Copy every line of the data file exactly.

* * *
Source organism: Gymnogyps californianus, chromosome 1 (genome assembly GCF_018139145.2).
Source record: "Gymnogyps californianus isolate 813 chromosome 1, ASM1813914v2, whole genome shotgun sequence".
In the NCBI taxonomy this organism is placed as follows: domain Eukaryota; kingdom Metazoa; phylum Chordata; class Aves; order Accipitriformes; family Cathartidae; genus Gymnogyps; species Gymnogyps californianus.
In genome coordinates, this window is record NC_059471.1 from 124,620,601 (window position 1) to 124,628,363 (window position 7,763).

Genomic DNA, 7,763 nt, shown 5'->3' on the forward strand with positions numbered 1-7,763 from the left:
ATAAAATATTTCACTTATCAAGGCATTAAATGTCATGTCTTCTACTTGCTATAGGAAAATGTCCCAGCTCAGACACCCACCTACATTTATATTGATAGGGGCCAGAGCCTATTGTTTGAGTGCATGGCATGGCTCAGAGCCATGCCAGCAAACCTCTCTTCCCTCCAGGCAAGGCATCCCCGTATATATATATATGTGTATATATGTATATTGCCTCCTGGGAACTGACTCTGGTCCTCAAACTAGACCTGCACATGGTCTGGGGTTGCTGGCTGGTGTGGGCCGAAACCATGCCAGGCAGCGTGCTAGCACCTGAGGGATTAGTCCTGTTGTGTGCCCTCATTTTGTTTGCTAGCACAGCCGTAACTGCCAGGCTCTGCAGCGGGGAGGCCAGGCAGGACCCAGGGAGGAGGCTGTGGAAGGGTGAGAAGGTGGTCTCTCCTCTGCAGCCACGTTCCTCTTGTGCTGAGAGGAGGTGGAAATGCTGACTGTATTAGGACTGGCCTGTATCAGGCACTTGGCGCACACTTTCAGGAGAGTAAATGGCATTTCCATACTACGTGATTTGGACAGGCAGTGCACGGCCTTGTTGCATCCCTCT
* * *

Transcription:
Source organism: Gymnogyps californianus, chromosome 1 (genome assembly GCF_018139145.2).
Source record: "Gymnogyps californianus isolate 813 chromosome 1, ASM1813914v2, whole genome shotgun sequence".
In the NCBI taxonomy this organism is placed as follows: domain Eukaryota; kingdom Metazoa; phylum Chordata; class Aves; order Accipitriformes; family Cathartidae; genus Gymnogyps; species Gymnogyps californianus.
In genome coordinates, this window is record NC_059471.1 from 124,620,601 (window position 1) to 124,628,363 (window position 7,763).

Genomic DNA, 7,763 nt, shown 5'->3' on the forward strand with positions numbered 1-7,763 from the left:
ATAAAATATTTCACTTATCAAGGCATTAAATGTCATGTCTTCTACTTGCTATAGGAAAATGTCCCAGCTCAGACACCCACCTACATTTATATTGATAGGGGCCAGAGCCTATTGTTTGAGTGCATGGCATGGCTCAGAGCCATGCCAGCAAACCTCTCTTCCCTCCAGGCAAGGCATCCCCGTATATATATATATGTGTATATATGTATATTGCCTCCTGGGAACTGACTCTGGTCCTCAAACTAGACCTGCACATGGTCTGGGGTTGCTGGCTGGTGTGGGCCGAAACCATGCCAGGCAGCGTGCTAGCACCTGAGGGATTAGTCCTGTTGTGTGCCCTCATTTTGTTTGCTAGCACAGCCGTAACTGCCAGGCTCTGCAGCGGGGAGGCCAGGCAGGACCCAGGGAGGAGGCTGTGGAAGGGTGAGAAGGTGGTCTCTCCTCTGCAGCCACGTTCCTCTTGTGCTGAGAGGAGGTGGAAATGCTGACTGTATTAGGACTGGCCTGTATCAGGCACTTGGCGCACACTTTCAGGAGAGTAAATGGCATTTCCATACTACGTGATTTGGACAGGCAGTGCACGGCCTTGTTGCATCCCTCT